Summary

This engrossing work of literary nonfiction is a deep dive into our surroundings―cities, countryside, and sprawl―exploring change in the meaning of place, and reimagining our American landscape 

Following her bestselling The Architect of Desire, Suzannah Lessard returns with a remarkable book, a work of relentless curiosity and a graceful mixture of observation and philosophy. This intriguing hybrid will remind some of W. G. Sebald’s work and others of Rebecca Solnit’s, but it is Lessard’s singular talent to combine this profound book-length mosaic―a blend of historical travelogue, reportorial probing, philosophical meditation, and prose poem―into a work of unique genius, as she describes and reimagines our landscapes. In this exploration of our surroundings, The Absent Hand contends that to reimagine landscape is a form of cultural reinvention.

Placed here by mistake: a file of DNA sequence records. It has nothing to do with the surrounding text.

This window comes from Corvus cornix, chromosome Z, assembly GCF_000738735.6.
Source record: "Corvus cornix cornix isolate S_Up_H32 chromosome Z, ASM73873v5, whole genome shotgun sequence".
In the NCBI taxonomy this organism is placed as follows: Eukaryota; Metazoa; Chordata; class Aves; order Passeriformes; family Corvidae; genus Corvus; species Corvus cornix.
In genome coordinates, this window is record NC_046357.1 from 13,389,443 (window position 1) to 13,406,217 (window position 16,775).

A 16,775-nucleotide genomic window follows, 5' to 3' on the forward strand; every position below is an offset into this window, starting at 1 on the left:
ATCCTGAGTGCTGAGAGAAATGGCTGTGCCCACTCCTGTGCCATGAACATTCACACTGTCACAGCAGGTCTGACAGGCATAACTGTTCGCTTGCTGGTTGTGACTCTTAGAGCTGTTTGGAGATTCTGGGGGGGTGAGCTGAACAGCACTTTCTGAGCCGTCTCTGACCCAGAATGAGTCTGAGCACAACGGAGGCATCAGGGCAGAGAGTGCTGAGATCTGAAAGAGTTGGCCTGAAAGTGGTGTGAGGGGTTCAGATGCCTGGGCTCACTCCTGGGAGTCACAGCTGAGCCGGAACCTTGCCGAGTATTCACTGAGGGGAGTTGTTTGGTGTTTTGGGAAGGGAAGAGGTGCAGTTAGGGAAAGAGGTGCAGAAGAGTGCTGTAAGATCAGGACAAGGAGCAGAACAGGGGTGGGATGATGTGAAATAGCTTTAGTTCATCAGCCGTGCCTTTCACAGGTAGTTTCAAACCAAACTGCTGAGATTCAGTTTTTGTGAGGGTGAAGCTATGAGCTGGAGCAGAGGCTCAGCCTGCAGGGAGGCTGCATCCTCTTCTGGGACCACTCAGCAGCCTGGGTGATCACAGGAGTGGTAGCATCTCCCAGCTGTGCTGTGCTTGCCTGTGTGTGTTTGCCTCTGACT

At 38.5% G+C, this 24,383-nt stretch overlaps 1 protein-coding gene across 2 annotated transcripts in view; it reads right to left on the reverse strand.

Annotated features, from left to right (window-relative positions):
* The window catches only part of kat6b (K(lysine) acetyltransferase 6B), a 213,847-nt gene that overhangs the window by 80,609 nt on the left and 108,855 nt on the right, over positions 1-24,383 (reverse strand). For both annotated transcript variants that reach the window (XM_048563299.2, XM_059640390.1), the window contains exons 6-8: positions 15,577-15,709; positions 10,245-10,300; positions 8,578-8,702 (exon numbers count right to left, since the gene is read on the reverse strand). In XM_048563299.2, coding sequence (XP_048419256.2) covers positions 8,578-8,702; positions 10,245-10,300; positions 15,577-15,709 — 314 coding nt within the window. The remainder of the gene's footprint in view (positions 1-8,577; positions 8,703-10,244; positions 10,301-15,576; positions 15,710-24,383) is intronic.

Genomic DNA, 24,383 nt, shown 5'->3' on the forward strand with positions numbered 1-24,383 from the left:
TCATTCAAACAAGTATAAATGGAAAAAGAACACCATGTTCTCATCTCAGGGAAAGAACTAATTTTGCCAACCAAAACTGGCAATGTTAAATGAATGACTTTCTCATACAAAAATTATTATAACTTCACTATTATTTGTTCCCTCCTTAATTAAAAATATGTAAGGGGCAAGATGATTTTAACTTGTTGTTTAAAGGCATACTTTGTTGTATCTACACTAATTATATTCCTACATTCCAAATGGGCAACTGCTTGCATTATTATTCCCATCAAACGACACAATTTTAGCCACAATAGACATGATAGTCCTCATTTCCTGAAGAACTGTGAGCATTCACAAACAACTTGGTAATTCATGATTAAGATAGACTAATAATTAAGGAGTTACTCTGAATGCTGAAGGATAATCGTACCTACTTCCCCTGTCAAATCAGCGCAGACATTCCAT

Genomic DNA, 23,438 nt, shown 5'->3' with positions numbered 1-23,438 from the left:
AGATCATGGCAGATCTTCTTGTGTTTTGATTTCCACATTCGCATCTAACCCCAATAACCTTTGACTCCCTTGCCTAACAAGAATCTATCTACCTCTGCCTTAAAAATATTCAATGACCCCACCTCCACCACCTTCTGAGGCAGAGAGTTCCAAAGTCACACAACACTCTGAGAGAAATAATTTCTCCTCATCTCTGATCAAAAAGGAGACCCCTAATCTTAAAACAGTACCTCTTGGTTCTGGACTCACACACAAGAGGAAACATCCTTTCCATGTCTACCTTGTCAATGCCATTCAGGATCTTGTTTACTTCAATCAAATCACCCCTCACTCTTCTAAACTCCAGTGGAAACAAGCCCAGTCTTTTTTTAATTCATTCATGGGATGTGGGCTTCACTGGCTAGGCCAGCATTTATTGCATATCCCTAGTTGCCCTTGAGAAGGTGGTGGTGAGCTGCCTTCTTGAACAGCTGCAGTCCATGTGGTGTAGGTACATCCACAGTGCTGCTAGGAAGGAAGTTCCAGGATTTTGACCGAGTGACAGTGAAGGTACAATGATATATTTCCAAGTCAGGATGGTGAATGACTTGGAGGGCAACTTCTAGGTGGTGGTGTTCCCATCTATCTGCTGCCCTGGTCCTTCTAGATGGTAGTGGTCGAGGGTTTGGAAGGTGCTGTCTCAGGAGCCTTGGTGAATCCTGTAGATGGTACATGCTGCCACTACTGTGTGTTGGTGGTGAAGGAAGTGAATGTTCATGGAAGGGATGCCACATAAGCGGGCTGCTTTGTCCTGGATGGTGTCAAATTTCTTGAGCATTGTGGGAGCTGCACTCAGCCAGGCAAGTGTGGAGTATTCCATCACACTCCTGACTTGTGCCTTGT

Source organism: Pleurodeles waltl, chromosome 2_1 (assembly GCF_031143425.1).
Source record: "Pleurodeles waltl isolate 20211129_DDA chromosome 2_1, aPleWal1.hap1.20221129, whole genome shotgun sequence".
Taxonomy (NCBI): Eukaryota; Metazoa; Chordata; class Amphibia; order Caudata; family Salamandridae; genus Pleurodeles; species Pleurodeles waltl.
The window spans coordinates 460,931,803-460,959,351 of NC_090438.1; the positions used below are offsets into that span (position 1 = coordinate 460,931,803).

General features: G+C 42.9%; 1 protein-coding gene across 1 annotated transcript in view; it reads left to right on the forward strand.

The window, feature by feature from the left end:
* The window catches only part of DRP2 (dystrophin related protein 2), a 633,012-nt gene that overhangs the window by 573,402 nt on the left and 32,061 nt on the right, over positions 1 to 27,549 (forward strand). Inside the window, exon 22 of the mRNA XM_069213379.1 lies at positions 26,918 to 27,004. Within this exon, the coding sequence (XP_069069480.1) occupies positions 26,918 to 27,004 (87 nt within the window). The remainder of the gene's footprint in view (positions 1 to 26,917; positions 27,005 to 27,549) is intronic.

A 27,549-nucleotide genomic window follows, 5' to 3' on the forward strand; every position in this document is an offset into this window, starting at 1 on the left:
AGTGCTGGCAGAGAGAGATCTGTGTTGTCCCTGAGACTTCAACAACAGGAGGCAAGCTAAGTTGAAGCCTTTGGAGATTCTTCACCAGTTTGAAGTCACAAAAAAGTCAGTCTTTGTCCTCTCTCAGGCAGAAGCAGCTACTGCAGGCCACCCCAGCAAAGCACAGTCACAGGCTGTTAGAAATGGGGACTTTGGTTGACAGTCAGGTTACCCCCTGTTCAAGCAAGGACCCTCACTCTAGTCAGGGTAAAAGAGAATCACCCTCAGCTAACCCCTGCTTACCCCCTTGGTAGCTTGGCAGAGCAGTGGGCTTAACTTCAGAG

This engrossing work of literary nonfiction is a deep dive into our surroundings―cities, countryside, and sprawl―exploring change in the meaning of place and reimagining the world in a time of transition. Whether it be climate change altering the meaning of nature, or digital communications altering the nature of work, the effects of global enclosure on the meaning of place are panoramic, infiltrative, inescapable. No one will finish this book, this journey, without having their ideas of living and settling in their surroundings profoundly enriched.

About the Author
Suzannah Lessard

Suzannah was a founding editor of the Washington Monthly and a staff writer at The New Yorker for twenty years. She is a recipient of the Whiting Award and Lukas Awards, and was a fellow at the Wilson Center from 2001 to 2002, during which time she worked on this book. Read More